How organizations in Asia Pacific can safeguard against cyberattacks

Cybercrime costs the global economy an estimated market value of US$3 trillion, with 71 percent of companies admitting that they fell victim to successful cyberattacks in 2015. Organizations are also taking stock of the past year and gearing up for a challenging economic environment in 2017. As a result, we can expect to see cybersecurity and the importance of having trusted software and systems continuing to be a top concern for business leaders due to its impact on corporate reputation, accountability of the senior management, and the bottom line.

This will particularly be a growing concern in the Asia Pacific region, where we expect to see rapid urbanization and a growing middle class. There will be 4.7 billion Internet users in 2025 and nearly half of them will come online between 2012 and 2025, comprised entirely from emerging economies, according to our Cyber 2025 Model report.

Further adding to the risk in the Asia Pacific region are factors such as a below par IT maturity and management, lack of cybersecurity skills and capabilities, low awareness around cybercrime, non- prioritization on cybersecurity, and heavy usage of non-genuine software (6 out of 10 computers in Asia-Pacific run on non-genuine software, according to 2016 BSA Global Software Survey). This will be especially true for high-risk sectors such as financial, healthcare, manufacturing, IT, retail, critical infrastructure and public services.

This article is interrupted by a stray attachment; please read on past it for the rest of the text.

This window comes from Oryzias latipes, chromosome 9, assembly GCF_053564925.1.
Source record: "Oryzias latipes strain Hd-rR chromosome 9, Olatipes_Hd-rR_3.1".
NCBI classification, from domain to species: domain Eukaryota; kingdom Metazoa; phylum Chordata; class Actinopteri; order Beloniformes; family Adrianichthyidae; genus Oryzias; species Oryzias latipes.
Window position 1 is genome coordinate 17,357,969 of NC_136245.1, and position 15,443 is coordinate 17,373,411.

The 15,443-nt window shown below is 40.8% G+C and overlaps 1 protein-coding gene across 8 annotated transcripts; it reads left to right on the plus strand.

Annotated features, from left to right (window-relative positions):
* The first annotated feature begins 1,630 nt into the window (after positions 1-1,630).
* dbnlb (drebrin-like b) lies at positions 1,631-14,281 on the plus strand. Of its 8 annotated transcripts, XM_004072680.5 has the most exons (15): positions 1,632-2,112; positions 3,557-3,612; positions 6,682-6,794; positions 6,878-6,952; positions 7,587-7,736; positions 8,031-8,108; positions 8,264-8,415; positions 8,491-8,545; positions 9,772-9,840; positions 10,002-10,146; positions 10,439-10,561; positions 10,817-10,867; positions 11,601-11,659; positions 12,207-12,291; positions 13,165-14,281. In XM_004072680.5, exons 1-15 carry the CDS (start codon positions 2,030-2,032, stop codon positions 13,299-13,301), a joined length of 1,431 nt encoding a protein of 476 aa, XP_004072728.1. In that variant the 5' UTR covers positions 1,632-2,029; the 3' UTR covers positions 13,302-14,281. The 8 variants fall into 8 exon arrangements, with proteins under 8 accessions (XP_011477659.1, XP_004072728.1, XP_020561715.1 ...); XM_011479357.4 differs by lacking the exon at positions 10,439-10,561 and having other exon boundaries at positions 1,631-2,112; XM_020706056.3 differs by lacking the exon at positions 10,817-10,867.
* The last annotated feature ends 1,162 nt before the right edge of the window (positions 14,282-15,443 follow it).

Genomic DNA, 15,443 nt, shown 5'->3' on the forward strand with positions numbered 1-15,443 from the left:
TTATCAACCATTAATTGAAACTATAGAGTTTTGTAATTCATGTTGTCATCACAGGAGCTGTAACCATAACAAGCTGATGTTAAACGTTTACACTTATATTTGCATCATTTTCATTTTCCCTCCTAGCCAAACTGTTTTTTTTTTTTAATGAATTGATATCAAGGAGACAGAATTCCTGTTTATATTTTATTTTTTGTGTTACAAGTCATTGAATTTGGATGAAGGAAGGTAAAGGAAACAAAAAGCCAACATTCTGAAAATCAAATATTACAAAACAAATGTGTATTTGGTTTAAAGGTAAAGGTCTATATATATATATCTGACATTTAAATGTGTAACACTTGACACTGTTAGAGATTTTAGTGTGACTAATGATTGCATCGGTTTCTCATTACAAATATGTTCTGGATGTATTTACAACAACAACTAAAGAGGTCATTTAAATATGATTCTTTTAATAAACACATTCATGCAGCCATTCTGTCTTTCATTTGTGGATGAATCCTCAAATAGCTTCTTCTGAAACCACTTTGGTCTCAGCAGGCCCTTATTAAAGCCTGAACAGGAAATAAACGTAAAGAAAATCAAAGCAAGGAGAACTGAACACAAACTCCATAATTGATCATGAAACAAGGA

Malware Trends in Asia Pacific

According to the latest Microsoft Security Intelligence Report, in the first half of 2016, one of the most commonly encountered threats was the non-generic malware called Gamarue.

This worm is commonly distributed via exploit kits and social engineering and can also be attached to spam mails. Gamarue’s variants can give a malicious hacker control of the infected computers and have been observed stealing information from the devices and communicating with command-and- control (C&C) servers managed by attackers. Gamarue also makes unwanted and malicious changes to the local computer’s security settings. Gamarue was especially prevalent in Southern and Southeast Asia, with India and Indonesia together accounting for about 25 percent of all Gamarue encounters during the period.

The region has also been the target of cybercriminal gangs, one of which we uncovered and have codenamed PLATINUM. Based on our investigations, we know PLATINUM has been active since 2009 and primarily targets governmental organizations, defence institutes, intelligence agencies, and telecommunication providers in South and Southeast Asia. The group has gone to great lengths to develop covert techniques that allow them to conduct cyber-espionage campaigns for years without being detected.

Protecting Your Company Against Cyberattacks

The foundation to a robust cybersecurity posture is having strong IT and Internet hygiene processes as 90 percent of the common types of attacks and malware infection attempts are managed successfully with basic protocols. These include timely security patching, usage of a current and genuine operating system, access management, employee awareness and training as well as 24/7 monitoring of threats. With nothing calling 100 per cent security, every business must have an “assume breach” corporate posture, which enables an “active defense” strategy and investments to actively look for vulnerabilities, as compared to “passive defense”, which is mostly reactionary and delayed action.